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Friday Slide Show: A Suit Of Armor Share This on LinkedIn   Share This on Google   Tweet This   Forward This

10 August 2018

Visiting the current Truth & Beauty exhibit at the Legion of Honor, we were surprised to see two suits of armor standing in the corner of the last room where the security guards usually post themselves.

This is, by the way, an extraordinary exhibit featuring works by the Pre-Raphaelites William Holman Hunt, John Everett Millais and Dante Gabriel Rossetti alongside works by Raphael, Fra Angelico, Pietro Perugino, Jan van Eyck, Hans Memling, Botticelli, Titian and Veronese. You don't very often get to stand in front of a Fra Angelico or Titian, you know.

Allan Lavigne. A modern take (mouse over).

So we were in a bit of a daze as we stumbled into the last room, overcome by beauty if not truth. And there stood those two shining suits of armor.

Made of steel and leather, they herald from Nuremberg, Germany, having survived since the 16th century. That was about the end of the armor era as even hardened steel could no longer fight off the damage caused by constantly-improving firearms.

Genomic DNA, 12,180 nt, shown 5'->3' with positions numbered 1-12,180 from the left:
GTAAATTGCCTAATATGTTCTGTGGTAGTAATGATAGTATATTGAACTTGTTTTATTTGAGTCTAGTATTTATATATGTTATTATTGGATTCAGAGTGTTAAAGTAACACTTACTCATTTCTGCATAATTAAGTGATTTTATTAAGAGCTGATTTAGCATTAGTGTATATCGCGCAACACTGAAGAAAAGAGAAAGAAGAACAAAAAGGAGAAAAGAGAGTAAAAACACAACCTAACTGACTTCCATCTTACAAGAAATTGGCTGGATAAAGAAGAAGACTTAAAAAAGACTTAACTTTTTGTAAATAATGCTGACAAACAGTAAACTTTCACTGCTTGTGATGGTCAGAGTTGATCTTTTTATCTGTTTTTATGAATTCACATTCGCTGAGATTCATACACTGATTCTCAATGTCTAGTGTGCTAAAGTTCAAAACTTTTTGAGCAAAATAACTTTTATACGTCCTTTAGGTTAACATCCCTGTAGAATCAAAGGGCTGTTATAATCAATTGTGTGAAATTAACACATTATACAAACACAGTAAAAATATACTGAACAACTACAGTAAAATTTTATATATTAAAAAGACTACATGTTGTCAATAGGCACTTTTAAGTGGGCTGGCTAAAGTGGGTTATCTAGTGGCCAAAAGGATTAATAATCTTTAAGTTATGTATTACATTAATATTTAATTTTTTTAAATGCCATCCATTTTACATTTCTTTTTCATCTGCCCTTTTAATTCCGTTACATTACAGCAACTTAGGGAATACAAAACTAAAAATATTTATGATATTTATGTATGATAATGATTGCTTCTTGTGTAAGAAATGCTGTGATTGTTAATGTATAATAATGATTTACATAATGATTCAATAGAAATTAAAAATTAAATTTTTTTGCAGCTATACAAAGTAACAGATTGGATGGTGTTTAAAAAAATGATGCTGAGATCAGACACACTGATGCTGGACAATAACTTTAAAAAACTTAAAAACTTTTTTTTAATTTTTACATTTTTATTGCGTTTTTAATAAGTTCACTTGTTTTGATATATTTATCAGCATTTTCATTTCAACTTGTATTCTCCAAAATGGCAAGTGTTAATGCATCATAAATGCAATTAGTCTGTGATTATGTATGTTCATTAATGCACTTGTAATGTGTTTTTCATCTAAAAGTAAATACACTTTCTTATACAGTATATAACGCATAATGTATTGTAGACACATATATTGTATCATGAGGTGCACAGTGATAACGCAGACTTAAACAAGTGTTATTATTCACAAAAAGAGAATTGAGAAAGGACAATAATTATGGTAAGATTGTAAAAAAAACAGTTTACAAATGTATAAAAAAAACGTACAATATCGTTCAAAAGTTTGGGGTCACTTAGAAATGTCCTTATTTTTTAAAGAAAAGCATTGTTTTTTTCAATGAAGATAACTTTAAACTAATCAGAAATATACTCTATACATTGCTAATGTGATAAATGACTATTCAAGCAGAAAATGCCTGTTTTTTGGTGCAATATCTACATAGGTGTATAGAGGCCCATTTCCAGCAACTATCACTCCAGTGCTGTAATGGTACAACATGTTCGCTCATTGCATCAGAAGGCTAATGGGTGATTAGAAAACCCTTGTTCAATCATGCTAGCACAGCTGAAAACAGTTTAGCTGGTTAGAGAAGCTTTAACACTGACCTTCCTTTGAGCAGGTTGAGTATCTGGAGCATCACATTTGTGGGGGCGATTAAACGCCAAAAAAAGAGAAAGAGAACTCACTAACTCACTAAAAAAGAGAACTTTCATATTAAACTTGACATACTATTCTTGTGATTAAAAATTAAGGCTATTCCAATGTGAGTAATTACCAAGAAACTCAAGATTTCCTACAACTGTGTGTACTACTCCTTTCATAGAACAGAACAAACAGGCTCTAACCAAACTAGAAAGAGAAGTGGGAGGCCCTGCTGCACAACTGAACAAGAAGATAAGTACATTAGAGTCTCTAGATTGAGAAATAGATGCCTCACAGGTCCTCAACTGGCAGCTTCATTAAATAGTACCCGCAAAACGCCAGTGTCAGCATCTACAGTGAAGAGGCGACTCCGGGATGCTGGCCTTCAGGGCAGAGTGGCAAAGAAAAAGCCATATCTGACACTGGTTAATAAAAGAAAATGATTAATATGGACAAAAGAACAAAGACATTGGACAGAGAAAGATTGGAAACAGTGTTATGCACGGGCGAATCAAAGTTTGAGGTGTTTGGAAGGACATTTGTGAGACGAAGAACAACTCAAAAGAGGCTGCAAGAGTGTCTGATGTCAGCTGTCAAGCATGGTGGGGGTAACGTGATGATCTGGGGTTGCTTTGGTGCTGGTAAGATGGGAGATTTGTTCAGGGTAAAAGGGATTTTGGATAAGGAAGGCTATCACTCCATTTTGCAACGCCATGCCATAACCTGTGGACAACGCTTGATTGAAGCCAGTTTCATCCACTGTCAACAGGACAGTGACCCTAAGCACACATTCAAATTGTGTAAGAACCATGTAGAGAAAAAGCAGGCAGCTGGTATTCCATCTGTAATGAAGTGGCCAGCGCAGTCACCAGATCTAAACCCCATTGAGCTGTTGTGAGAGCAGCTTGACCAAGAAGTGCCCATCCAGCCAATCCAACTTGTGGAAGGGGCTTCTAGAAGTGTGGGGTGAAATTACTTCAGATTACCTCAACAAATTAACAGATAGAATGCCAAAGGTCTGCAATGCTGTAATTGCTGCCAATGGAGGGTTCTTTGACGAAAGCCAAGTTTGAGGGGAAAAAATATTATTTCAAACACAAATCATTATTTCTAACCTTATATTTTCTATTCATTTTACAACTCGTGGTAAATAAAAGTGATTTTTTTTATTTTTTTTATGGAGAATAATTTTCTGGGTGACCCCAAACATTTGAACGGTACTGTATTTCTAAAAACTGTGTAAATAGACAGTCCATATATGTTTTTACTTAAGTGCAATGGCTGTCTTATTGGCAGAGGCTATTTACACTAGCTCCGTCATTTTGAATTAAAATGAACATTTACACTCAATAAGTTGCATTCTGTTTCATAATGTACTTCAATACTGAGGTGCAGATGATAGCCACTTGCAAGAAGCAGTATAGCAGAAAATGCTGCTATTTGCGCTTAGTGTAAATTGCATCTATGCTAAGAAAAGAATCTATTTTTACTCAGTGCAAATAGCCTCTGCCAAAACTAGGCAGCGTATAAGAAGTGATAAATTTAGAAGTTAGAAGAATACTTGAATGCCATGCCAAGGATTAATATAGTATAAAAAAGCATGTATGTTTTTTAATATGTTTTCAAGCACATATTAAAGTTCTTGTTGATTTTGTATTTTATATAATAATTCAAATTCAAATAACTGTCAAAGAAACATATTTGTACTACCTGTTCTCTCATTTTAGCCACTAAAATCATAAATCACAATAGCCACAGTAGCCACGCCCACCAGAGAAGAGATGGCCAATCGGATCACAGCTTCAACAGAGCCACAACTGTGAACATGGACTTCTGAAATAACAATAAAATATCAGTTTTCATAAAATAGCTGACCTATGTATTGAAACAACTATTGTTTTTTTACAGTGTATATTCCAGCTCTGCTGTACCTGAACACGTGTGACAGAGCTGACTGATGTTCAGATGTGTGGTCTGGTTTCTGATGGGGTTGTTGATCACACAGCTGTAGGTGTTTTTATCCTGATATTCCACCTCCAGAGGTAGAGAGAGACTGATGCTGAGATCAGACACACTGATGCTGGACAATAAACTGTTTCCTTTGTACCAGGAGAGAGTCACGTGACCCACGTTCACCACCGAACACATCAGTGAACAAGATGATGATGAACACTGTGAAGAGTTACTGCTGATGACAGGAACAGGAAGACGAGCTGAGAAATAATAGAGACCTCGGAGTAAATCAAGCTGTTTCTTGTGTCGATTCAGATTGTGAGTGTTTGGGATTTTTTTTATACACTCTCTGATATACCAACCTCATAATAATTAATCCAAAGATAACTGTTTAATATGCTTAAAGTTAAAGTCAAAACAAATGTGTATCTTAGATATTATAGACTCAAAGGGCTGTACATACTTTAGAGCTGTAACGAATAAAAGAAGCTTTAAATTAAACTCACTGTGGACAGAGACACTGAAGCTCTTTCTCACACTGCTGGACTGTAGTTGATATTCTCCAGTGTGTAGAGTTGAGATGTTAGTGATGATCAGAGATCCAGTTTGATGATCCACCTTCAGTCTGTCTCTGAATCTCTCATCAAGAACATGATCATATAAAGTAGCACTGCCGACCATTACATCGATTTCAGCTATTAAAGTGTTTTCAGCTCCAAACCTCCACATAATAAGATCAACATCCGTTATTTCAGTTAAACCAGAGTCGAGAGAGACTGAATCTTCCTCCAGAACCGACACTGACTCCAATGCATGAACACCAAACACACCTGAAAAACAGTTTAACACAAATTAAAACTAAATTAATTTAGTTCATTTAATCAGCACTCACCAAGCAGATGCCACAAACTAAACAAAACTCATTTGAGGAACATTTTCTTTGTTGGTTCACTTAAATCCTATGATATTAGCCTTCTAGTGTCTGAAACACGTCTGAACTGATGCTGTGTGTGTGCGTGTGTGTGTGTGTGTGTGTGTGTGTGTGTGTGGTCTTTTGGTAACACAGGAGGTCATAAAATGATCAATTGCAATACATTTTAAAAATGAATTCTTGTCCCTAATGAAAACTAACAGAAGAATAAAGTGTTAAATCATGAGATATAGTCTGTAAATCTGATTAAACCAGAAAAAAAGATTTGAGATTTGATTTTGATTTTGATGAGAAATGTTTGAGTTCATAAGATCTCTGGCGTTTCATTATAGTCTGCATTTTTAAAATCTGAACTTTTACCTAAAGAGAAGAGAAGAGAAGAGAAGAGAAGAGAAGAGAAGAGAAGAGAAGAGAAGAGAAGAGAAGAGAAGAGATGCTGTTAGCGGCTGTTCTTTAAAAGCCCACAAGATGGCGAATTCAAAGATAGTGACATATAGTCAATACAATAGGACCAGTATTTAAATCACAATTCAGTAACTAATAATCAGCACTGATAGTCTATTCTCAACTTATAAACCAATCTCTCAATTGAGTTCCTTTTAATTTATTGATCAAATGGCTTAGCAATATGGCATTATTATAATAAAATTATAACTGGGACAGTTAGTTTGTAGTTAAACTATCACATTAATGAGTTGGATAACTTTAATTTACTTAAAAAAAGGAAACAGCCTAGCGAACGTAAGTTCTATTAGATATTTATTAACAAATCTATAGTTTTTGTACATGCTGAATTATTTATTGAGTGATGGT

Still, what things of beauty they are. And how they repay attention to detail. We just had to pull out the Olympus E-PL1 and take a few shots. It's as close as we'll ever get to having a suit of armor.

Our shots in the dim light of the museum were all at ISO 1600 (about as sensitive as the E-PL1 gets) and wide open at various focal lengths. Shutter speeds went as low as 1/10 second, which means we relied on the E-PL1's image stabilization to get sharp shots.

Color balance is always an issue in a museum where the artificial lighting can confound a camera's auto white balance. We bring a WhiBal card along with us but we also have presets for various museums in our Lightroom collection.

Low light didn't mean there were no specular highlights, however. After all, suits of armor are shiny objects. But because we shot Raw, we were able to bring back quite a bit of detail in the highlights.

Finally, we couldn't help by include two images of modern armor designed by Allan Lavigne, studio head of the Bronze Armory Studios. That's currently on display at the Cartoon Art Museum.

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